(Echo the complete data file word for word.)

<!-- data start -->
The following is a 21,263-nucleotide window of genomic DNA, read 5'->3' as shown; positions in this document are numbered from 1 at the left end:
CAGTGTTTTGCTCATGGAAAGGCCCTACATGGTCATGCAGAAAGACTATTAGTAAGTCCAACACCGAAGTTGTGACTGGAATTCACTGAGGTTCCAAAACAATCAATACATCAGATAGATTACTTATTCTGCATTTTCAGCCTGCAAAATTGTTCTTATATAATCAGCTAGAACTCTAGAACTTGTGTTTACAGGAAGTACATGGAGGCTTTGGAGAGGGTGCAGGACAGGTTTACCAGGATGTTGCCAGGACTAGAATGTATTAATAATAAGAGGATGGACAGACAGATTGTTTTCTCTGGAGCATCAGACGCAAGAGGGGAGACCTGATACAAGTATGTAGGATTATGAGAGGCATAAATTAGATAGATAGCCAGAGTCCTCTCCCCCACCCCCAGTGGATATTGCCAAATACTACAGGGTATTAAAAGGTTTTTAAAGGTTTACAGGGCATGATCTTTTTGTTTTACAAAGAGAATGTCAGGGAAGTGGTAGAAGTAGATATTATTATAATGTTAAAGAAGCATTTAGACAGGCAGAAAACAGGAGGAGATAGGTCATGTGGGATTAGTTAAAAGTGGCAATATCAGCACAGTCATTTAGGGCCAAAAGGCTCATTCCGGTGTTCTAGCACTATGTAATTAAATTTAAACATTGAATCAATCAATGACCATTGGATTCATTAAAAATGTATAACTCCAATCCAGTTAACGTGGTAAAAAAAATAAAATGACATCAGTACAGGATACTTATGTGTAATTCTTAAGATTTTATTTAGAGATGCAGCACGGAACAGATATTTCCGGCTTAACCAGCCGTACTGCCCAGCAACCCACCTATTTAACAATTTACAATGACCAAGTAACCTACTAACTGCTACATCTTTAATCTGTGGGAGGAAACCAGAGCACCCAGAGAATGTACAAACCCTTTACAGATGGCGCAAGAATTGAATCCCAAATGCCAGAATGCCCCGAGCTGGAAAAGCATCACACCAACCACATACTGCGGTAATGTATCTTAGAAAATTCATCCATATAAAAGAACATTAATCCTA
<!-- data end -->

The following is a 21,263-nucleotide window of genomic DNA, read 5'->3' as shown; positions in this document are numbered from 1 at the left end:
CAGTGTTTTGCTCATGGAAAGGCCCTACATGGTCATGCAGAAAGACTATTAGTAAGTCCAACACCGAAGTTGTGACTGGAATTCACTGAGGTTCCAAAACAATCAATACATCAGATAGATTACTTATTCTGCATTTTCAGCCTGCAAAATTGTTCTTATATAATCAGCTAGAACTCTAGAACTTGTGTTTACAGGAAGTACATGGAGGCTTTGGAGAGGGTGCAGGACAGGTTTACCAGGATGTTGCCAGGACTAGAATGTATTAATAATAAGAGGATGGACAGACAGATTGTTTTCTCTGGAGCATCAGACGCAAGAGGGGAGACCTGATACAAGTATGTAGGATTATGAGAGGCATAAATTAGATAGATAGCCAGAGTCCTCTCCCCCACCCCCAGTGGATATTGCCAAATACTACAGGGTATTAAAAGGTTTTTAAAGGTTTACAGGGCATGATCTTTTTGTTTTACAAAGAGAATGTCAGGGAAGTGGTAGAAGTAGATATTATTATAATGTTAAAGAAGCATTTAGACAGGCAGAAAACAGGAGGAGATAGGTCATGTGGGATTAGTTAAAAGTGGCAATATCAGCACAGTCATTTAGGGCCAAAAGGCTCATTCCGGTGTTCTAGCACTATGTAATTAAATTTAAACATTGAATCAATCAATGACCATTGGATTCATTAAAAATGTATAACTCCAATCCAGTTAACGTGGTAAAAAAAATAAAATGACATCAGTACAGGATACTTATGTGTAATTCTTAAGATTTTATTTAGAGATGCAGCACGGAACAGATATTTCCGGCTTAACCAGCCGTACTGCCCAGCAACCCACCTATTTAACAATTTACAATGACCAAGTAACCTACTAACTGCTACATCTTTAATCTGTGGGAGGAAACCAGAGCACCCAGAGAATGTACAAACCCTTTACAGATGGCGCAAGAATTGAATCCCAAATGCCAGAATGCCCCGAGCTGGAAAAGCATCACACCAACCACATACTGCGGTAATGTATCTTAGAAAATTCATCCATATAAAAGAACATTAATCCTA